The disappointment is not just about numbers.

The ministry’s report gives no indication of the fund making good on its idea of divesting from fossil fuels. And it is also scrapping the ethical council that oversees which companies it invests in, which raises concerns that future “green” investments will be subject to less scrutiny than they have in the past.

These are all reasonable concerns. But, of course, they will be forgotten if the deals start to flow.

It isn’t often that £2bn of extra funding for renewables feels like a disappointment. But, this time, it does.

Norwegian prime minister Erna Solberg last month announced that the country’s £521bn sovereign wealth fund was going to increase its exposure to the renewable energy sector. This was greeted with great excitement, and for good reason.

The Government Pension Fund of Norway is the world’s biggest sovereign wealth fund, ahead even of Abu Dhabi's. Set up in 1996 to invest proceeds from North Sea oil and gas reserves, it now owns 1.2% of the world’s listed stocks and has huge clout.

Therefore, Solberg’s public commitment that the fund was gearing up to make “an important contribution towards greener growth” augured well for companies in the wind sector.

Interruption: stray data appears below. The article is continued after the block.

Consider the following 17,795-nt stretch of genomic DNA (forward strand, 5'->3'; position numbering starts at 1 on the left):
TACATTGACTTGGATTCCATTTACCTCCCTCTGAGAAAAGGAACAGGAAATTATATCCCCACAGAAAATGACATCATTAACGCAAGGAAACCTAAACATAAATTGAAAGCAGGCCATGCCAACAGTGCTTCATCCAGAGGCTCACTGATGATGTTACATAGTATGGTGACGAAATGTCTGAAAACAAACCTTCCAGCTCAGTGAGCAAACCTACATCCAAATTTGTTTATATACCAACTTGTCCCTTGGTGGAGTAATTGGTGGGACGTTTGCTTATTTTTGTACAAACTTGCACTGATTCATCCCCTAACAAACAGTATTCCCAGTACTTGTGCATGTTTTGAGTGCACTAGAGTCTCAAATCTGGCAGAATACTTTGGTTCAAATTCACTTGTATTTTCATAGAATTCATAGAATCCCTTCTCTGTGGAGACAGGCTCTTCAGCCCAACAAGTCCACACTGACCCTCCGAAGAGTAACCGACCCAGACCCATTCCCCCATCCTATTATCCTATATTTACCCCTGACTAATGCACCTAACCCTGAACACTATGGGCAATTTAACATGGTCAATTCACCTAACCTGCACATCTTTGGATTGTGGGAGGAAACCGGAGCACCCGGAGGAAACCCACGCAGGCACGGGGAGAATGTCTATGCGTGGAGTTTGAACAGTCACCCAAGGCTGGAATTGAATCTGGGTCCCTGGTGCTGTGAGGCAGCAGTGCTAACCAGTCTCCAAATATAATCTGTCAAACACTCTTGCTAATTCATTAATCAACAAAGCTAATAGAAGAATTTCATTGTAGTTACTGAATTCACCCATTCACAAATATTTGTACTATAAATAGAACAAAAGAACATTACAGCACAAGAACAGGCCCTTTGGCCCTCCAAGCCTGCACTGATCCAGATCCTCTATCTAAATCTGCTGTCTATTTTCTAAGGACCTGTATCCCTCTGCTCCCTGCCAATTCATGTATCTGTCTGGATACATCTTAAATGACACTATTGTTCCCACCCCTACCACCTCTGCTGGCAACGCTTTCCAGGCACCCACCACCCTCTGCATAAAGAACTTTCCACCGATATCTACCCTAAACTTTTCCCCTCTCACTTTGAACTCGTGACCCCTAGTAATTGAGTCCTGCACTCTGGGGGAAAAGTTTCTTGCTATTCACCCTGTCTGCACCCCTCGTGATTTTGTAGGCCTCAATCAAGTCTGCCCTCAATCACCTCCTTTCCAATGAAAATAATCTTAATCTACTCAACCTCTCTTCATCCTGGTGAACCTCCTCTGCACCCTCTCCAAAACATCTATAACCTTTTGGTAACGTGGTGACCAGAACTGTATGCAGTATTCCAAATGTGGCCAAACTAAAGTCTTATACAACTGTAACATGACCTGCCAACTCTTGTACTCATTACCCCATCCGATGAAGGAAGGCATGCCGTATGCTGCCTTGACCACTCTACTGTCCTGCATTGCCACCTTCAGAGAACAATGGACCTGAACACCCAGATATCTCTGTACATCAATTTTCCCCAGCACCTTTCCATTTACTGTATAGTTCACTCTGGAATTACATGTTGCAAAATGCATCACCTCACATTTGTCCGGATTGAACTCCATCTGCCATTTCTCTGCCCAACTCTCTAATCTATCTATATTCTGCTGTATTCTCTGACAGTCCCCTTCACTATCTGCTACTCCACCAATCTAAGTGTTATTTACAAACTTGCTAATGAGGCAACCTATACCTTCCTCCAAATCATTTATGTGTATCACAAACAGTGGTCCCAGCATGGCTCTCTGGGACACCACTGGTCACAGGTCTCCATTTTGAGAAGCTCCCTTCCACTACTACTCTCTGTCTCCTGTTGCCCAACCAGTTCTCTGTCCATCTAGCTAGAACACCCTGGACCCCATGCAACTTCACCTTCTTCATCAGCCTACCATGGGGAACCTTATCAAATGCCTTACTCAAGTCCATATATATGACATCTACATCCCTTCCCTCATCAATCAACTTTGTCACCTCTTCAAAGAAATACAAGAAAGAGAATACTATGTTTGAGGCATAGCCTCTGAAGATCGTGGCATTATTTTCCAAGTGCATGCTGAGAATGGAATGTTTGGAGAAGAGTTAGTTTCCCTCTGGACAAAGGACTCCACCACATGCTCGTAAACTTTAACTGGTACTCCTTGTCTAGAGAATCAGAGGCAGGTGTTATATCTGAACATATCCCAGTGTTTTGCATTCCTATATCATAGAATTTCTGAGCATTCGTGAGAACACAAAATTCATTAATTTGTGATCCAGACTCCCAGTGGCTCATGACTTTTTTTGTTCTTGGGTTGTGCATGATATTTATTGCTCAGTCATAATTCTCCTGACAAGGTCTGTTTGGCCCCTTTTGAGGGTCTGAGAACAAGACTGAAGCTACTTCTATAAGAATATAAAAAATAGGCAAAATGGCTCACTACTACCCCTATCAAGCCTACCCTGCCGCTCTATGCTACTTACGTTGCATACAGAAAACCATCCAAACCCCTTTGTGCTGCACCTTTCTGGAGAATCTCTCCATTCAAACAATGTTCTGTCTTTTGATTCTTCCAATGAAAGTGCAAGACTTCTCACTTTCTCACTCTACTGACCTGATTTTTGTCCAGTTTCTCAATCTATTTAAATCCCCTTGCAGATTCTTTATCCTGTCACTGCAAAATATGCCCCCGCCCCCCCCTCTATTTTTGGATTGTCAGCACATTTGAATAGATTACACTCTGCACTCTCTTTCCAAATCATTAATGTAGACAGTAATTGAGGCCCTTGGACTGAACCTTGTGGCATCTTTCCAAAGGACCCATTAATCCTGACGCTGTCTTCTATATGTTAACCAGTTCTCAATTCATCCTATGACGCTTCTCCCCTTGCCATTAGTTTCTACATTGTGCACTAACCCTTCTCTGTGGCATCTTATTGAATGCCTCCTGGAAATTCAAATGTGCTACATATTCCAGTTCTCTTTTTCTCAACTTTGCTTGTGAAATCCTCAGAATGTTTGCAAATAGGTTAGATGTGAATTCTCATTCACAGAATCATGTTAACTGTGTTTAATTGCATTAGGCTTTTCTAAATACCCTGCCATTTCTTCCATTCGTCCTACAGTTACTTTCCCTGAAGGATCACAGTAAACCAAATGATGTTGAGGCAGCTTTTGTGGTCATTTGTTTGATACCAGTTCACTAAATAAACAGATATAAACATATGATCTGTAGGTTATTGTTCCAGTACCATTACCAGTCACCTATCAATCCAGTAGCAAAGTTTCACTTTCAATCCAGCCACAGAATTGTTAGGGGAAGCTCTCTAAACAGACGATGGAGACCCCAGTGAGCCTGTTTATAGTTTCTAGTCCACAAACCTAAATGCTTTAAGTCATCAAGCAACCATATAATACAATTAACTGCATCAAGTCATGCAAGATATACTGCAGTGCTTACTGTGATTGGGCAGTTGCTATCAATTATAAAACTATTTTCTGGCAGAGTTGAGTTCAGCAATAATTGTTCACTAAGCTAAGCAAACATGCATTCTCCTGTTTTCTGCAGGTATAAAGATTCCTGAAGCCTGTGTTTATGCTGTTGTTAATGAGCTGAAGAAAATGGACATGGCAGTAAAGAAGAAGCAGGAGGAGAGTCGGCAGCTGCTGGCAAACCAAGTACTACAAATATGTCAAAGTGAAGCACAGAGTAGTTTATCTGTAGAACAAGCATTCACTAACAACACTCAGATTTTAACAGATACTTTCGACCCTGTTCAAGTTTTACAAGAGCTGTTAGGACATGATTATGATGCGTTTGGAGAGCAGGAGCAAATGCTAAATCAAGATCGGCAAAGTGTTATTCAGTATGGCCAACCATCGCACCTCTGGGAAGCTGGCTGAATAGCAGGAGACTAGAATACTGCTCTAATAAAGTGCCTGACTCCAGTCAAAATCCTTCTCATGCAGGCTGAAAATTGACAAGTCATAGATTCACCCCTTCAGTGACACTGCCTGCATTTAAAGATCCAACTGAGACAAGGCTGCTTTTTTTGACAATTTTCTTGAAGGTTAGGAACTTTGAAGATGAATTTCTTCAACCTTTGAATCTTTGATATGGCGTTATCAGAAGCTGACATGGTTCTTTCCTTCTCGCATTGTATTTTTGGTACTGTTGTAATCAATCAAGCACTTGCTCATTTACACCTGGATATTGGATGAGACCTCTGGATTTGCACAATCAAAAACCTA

The fund already has an interest in wind. It backs companies such as Italy’s Enel Green Power, which has a portfolio of renewable energy schemes including wind farms. In total, the fund backs 166 firms that it defines as environmentally-friendly and Solberg’s announcement suggested this would grow significantly.

There was also the fun irony of an oil fund growing support for renewable energy firms.

However, the initial enthusiasm is waning since full details of the strategy came out last week in the Norwegian finance ministry’s report about how the fund was managed in 2013.

The fund is indeed planning to grow its green investments, but the figures are underwhelming. It plans to grow its investments in renewable energy firms from £3bn to £5bn, which is a decent rise but not the transformational change we were expecting.

While it would be churlish to dismiss the prospect of extra funding worth £2bn coming into the renewable energy sector, there is still a feeling that much more could be done.